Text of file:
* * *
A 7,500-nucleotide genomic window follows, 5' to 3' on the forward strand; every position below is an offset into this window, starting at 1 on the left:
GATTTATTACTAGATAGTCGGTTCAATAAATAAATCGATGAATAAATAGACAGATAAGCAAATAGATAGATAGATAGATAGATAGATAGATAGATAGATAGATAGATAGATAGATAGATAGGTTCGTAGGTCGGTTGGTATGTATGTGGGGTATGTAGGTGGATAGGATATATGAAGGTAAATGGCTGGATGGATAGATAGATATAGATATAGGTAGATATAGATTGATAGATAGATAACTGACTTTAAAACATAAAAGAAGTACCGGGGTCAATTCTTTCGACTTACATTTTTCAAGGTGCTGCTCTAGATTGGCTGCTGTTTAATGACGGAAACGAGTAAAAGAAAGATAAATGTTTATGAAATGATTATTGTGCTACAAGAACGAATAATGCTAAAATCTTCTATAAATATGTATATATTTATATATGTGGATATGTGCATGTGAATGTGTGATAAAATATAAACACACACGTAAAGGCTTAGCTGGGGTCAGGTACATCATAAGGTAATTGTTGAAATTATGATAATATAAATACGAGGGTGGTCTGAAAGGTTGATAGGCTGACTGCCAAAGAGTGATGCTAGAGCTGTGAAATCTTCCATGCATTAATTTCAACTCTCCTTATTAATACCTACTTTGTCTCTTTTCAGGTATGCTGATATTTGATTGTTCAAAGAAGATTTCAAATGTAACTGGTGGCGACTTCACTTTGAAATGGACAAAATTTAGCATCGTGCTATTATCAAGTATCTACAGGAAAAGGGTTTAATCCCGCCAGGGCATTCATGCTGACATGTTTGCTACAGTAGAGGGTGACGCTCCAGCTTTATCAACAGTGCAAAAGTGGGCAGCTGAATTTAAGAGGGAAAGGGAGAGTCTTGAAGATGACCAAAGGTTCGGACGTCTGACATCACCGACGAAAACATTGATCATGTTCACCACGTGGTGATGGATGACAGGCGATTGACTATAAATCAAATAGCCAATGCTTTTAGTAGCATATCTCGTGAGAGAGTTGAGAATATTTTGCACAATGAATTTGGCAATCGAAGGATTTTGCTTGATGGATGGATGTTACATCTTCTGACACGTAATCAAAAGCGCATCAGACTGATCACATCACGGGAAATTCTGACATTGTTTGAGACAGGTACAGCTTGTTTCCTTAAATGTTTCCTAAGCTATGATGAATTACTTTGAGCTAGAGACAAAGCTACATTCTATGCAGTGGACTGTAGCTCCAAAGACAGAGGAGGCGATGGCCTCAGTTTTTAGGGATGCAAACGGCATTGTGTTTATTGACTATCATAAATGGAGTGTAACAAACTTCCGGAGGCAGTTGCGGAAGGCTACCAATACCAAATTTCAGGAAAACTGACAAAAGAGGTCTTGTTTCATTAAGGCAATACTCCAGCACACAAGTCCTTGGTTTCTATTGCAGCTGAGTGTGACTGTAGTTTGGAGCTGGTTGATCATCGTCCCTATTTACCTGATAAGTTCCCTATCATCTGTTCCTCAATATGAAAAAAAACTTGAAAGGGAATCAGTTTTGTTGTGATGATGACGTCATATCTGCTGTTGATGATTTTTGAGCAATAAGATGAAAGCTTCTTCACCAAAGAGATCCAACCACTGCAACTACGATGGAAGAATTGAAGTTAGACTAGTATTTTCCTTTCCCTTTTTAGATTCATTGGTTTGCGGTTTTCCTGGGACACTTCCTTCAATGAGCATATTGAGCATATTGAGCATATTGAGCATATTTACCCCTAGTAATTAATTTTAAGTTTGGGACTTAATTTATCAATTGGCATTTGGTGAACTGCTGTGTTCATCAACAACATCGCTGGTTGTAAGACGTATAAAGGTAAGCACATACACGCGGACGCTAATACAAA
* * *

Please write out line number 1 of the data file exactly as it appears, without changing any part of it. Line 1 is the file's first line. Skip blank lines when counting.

A 7,500-nucleotide genomic window follows, 5' to 3' on the forward strand; every position below is an offset into this window, starting at 1 on the left: